skip navigation
Donovan's Reef
Remind Me
,Donovan's Reef

Donovan's Reef

Critics at the time of the release of Donovan's Reef (1963) can be forgiven for thinking this was little more than a romp for the John Ford stock company - an excuse to spend some time in Hawaii. For one thing, it's a lightweight action comedy that followed on the heels of such somber Western mythologies as Two Rode Together (1961) and The Man Who Shot Liberty Valance (1962), and the first Ford film with shadings of humor since Mister Roberts (1955)- a project he didn't even complete. Also, Hawaii was a favorite stomping ground of Ford's; the director had moored his yacht, the Araner, there since 1954, and found a good excuse to use it in the filming of this picture.

In assembling his cast and crew for Donovan's Reef, Ford called on old friends and frequent collaborators. Among them were his most frequent star John Wayne, personal friend Dorothy Lamour (whom he called "Toujy," short for "Toujours L'Amour"); cinematographer William Clothier, who shot the great Cavalry epic Fort Apache (1948) and other Ford pictures; character actor John Qualen; and former silent star Mae Marsh, who often turned up in uncredited bits in Ford's movies. He also gave the second male lead to his new pal Lee Marvin, who played the villainous Liberty Valance and took the role in Donovan's Reef without ever seeing a script, succumbing instead to Ford's pitch: "Don't you want your kids to be brown as berries? Don't you want to spend eight weeks in Hawaii this summer? Then do the picture."

In recent years, however, some film analysts have re-evaluated Donovan's Reef as more than merely a throwaway vacation project, finding in it a bittersweet elegy for days gone by. In both the fictional world of the film and in the advancing twilight of Ford's life and career, it reveals a sharp topical edge in its exploration of racism. The story concerns the efforts of two boozing, brawling former war buddies (Wayne and Marvin) to conceal the truth about the relationship between their good friend, an ex-military doctor, and an island princess when the doctor's straight-laced New England-bred daughter arrives on the island. Wayne's character, owner of the waterfront dive that gives the movie its title, imparts to the young woman a sense of tolerance and adjustment to the easy island ways, falling in love with her in the process.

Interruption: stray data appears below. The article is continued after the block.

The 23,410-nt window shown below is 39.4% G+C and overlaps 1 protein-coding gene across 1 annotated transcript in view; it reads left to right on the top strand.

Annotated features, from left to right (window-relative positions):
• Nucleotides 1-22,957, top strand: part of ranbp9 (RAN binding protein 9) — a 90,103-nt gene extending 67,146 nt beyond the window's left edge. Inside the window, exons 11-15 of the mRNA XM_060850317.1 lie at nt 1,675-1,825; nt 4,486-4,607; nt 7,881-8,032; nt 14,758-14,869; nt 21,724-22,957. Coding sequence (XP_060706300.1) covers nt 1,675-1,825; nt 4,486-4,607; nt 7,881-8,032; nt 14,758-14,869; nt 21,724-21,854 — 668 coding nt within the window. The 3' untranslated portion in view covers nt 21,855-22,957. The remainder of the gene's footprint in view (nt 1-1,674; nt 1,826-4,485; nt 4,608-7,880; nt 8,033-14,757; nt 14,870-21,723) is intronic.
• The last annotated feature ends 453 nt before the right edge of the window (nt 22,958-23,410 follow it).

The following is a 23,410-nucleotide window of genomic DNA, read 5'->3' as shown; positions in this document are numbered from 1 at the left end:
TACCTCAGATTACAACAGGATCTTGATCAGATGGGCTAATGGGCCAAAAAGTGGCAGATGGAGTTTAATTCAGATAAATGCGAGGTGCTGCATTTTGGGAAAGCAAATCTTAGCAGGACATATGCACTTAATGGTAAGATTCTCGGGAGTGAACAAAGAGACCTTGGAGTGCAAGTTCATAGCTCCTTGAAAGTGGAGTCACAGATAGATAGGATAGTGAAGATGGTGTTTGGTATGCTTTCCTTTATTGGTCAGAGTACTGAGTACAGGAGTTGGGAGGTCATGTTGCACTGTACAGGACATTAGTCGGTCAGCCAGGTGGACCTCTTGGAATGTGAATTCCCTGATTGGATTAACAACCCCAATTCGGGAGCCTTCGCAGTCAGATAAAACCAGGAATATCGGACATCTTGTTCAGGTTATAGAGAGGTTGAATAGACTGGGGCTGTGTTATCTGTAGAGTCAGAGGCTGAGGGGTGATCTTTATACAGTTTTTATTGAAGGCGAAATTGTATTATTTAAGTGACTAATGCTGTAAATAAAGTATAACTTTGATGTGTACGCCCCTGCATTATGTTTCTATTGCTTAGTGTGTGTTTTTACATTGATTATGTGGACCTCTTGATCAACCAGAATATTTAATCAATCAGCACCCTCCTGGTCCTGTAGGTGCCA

The production was not an easy-going frolic by any means. Ford, never the easiest person to deal with, even in the best circumstances, had his share of temper tantrums. In one particularly nasty outburst, he berated Lamour mercilessly in front of the entire company for complimenting Marvin after a take; she stormed off the set and would not return until the director apologized in person. This was neither the first nor last such episode that occurred on location.

Part of Ford's edginess may be attributable to having to finance much of the production himself after learning, less than 24 hours after arriving in Hawaii, that Paramount had pulled the backing he expected, although they still agreed to distribute the picture. Beyond that, he also spent more than $70,000 getting his yacht ready to use in the location shoot. Most of that expense represented a net loss, although not regretted by Ford, who was pleased to give his beloved vessel one last blaze of glory before age and the cost-prohibitive upkeep made it necessary for him to retire the Araner.

Ford's irritable nature may have also stemmed from his awareness that he was no longer at the top of his game, at least in John Wayne's estimation. Ford was having particular trouble with his eyesight, so Wayne deputized himself to watch the rushes every day to make sure everything was all right. The stress of the working environment caused Wayne to snap at Ford, something he had rarely done in their many years of working together (it was frequently the other way around). Wayne was also feeling the pressure of being miscast (in his opinion) in the rowdy role of Donovan, especially since he was paired with a leading lady more than 20 years his junior. He also suffered an injury in an on-screen fight with Marvin when he crashed through a table and fell to the floor (a shot Ford kept in the movie).

It all ended amicably enough, but it was definitely the end of Ford and Wayne's collaboration. After 35 years and more than 20 pictures, Ford and Wayne, one of the most iconic teams in the history of motion pictures, never worked together again. Ford completed only two more feature films, Cheyenne Autumn (1964) and Seven Women (1966) and was later replaced after falling ill during the production of Young Cassidy in 1965. He spent his final years working on two documentaries, Vietnam! Vietnam! (1971) and Chesty: A Tribute to a Legend (1976, released after Ford's death), before succumbing to cancer at the age of 78 in 1973.

Director/Producer: John Ford
Screenplay: James Edward Grant, Frank S. Nugent, story by Edmund Beloin (and James Michener, uncredited)
Cinematography: William H. Clothier
Editing: Otho Lovering
Original Music: Cyril Mockridge
Art Direction: Eddie Imazu, Hal Pereira
Cast: John Wayne (Donovan), Lee Marvin (Gilhooley), Elizabeth Allen (Amelia), Jack Warden (Dr. William Dedham), Cesar Romero (Marquis de Lage), Dorothy Lamour (Miss Lafleur).
C-109m. Letterboxed. Closed captioning.

by Rob Nixon